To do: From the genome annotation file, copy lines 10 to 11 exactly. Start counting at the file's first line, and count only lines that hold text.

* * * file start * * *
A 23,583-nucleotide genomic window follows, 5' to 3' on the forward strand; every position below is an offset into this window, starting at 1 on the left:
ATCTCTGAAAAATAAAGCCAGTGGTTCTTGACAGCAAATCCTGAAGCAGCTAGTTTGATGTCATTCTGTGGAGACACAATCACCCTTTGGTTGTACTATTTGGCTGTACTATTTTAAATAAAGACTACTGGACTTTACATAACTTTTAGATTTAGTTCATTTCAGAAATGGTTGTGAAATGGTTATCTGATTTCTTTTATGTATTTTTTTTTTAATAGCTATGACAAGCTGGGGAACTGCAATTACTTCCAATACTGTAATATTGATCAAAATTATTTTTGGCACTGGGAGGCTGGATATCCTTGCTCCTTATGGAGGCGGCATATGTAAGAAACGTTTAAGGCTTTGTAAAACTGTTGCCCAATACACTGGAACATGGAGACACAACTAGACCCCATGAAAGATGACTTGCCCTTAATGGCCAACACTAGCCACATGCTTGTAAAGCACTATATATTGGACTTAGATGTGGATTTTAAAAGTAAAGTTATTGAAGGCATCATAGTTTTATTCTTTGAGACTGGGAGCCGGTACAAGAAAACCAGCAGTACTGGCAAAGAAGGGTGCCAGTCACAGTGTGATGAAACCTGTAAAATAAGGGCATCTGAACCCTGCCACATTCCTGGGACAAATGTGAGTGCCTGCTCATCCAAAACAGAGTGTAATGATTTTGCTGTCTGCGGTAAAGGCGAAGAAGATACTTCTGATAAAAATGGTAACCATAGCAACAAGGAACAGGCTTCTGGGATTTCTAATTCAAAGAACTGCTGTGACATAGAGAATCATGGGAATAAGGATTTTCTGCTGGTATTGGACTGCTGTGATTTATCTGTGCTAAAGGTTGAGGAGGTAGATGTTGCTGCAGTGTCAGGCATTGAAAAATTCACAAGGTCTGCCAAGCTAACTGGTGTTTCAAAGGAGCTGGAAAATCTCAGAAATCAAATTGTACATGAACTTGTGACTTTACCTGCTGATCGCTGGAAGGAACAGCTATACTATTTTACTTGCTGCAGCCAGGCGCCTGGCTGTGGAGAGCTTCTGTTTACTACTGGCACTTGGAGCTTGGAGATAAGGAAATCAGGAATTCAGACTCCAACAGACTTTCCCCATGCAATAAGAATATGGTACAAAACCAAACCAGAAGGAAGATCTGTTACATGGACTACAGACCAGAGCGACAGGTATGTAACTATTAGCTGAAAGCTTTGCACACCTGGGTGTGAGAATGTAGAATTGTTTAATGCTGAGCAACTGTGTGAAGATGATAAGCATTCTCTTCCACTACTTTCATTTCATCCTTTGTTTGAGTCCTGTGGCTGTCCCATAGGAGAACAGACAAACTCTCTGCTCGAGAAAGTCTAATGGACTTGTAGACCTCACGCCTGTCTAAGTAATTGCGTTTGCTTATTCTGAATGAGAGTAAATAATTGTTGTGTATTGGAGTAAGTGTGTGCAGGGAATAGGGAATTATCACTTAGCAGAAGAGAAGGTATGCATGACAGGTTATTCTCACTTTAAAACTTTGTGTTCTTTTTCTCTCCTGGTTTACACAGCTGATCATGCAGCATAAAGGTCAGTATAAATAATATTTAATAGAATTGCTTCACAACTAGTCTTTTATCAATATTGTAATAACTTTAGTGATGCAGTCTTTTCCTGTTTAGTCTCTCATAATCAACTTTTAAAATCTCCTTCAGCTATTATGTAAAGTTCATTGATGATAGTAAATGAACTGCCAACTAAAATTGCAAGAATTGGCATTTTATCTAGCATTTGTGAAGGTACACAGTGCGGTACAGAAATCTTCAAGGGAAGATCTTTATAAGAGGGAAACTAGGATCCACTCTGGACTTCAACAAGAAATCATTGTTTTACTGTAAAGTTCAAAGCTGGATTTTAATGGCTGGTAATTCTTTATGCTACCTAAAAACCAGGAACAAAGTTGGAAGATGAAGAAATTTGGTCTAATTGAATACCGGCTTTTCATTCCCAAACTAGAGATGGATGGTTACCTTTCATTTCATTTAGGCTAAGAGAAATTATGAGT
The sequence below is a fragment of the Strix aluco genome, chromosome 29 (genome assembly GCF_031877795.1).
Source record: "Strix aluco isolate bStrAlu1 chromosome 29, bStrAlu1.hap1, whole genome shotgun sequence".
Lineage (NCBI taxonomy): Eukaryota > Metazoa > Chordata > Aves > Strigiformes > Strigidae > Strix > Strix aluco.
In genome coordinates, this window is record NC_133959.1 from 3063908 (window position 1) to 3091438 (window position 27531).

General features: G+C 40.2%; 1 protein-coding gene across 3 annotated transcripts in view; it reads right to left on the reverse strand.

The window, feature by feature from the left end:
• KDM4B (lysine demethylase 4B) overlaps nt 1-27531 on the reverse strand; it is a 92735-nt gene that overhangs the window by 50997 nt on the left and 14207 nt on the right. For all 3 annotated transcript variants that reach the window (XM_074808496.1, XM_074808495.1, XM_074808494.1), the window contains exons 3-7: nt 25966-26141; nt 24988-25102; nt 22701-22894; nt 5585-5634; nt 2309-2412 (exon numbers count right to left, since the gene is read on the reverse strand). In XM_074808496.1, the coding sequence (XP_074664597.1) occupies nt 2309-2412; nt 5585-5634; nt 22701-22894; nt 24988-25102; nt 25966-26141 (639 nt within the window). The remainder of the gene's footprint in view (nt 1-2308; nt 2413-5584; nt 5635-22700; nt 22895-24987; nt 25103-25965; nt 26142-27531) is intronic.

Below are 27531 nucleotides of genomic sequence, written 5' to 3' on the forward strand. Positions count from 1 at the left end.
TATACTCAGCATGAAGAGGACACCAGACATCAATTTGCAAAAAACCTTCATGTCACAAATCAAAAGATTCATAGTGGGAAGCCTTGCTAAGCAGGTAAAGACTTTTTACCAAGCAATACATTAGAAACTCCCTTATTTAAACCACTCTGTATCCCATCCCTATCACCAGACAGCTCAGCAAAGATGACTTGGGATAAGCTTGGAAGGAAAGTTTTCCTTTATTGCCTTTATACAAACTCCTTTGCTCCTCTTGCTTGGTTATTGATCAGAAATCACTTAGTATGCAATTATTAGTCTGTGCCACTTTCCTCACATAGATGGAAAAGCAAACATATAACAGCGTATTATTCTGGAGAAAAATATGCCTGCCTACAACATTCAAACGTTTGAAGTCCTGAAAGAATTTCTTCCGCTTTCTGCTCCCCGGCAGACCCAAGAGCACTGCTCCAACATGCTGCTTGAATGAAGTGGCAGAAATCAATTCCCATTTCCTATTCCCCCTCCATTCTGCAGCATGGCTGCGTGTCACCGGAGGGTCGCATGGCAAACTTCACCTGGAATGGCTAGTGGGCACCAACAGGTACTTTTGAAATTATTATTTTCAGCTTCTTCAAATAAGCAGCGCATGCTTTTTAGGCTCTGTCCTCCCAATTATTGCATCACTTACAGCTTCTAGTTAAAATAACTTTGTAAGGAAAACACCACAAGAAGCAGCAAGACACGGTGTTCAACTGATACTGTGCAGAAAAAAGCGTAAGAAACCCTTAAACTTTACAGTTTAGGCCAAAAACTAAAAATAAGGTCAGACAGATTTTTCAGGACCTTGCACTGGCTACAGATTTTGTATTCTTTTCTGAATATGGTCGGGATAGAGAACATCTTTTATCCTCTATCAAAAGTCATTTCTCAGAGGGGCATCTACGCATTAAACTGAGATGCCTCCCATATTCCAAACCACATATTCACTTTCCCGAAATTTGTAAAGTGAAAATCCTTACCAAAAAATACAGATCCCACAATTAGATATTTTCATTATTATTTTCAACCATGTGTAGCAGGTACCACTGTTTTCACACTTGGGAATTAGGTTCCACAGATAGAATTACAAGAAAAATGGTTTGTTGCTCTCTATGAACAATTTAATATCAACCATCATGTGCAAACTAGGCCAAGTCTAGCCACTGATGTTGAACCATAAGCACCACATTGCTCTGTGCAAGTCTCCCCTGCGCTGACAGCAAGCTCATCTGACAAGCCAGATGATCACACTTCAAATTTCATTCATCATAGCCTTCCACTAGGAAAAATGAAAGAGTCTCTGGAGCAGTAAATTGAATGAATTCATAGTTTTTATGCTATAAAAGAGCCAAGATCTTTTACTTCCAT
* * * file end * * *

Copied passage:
Below are 27531 nucleotides of genomic sequence, written 5' to 3' on the forward strand. Positions count from 1 at the left end.
TATACTCAGCATGAAGAGGACACCAGACATCAATTTGCAAAAAACCTTCATGTCACAAATCAAAAGATTCATAGTGGGAAGCCTTGCTAAGCAGGTAAAGACTTTTTACCAAGCAATACATTAGAAACTCCCTTATTTAAACCACTCTGTATCCCATCCCTATCACCAGACAGCTCAGCAAAGATGACTTGGGATAAGCTTGGAAGGAAAGTTTTCCTTTATTGCCTTTATACAAACTCCTTTGCTCCTCTTGCTTGGTTATTGATCAGAAATCACTTAGTATGCAATTATTAGTCTGTGCCACTTTCCTCACATAGATGGAAAAGCAAACATATAACAGCGTATTATTCTGGAGAAAAATATGCCTGCCTACAACATTCAAACGTTTGAAGTCCTGAAAGAATTTCTTCCGCTTTCTGCTCCCCGGCAGACCCAAGAGCACTGCTCCAACATGCTGCTTGAATGAAGTGGCAGAAATCAATTCCCATTTCCTATTCCCCCTCCATTCTGCAGCATGGCTGCGTGTCACCGGAGGGTCGCATGGCAAACTTCACCTGGAATGGCTAGTGGGCACCAACAGGTACTTTTGAAATTATTATTTTCAGCTTCTTCAAATAAGCAGCGCATGCTTTTTAGGCTCTGTCCTCCCAATTATTGCATCACTTACAGCTTCTAGTTAAAATAACTTTGTAAGGAAAACACCACAAGAAGCAGCAAGACACGGTGTTCAACTGATACTGTGCAGAAAAAAGCGTAAGAAACCCTTAAACTTTACAGTTTAGGCCAAAAACTAAAAATAAGGTCAGACAGATTTTTCAGGACCTTGCACTGGCTACAGATTTTGTATTCTTTTCTGAATATGGTCGGGATAGAGAACATCTTTTATCCTCTATCAAAAGTCATTTCTCAGAGGGGCATCTACGCATTAAACTGAGATGCCTCCCATATTCCAAACCACATATTCACTTTCCCGAAATTTGTAAAGTGAAAATCCTTACCAAAAAATACAGATCCCACAATTAGATATTTTCATTATTATTTTCAACCATGTGTAGCAGGTACCACTGTTTTCACACTTGGGAATTAGGTTCCACAGATAGAATTACAAGAAAAATGGTTTGTTGCTCTCTATGAACAATTTAATATCAACCATCATGTGCAAACTAGGCCAAGTCTAGCCACTGATGTTGAACCATAAGCACCACATTGCTCTGTGCAAGTCTCCCCTGCGCTGACAGCAAGCTCATCTGACAAGCCAGATGATCACACTTCAAATTTCATTCATCATAGCCTTCCACTAGGAAAAATGAAAGAGTCTCTGGAGCAGTAAATTGAATGAATTCATAGTTTTTATGCTATAAAAGAGCCAAGATCTTTTACTTCCAT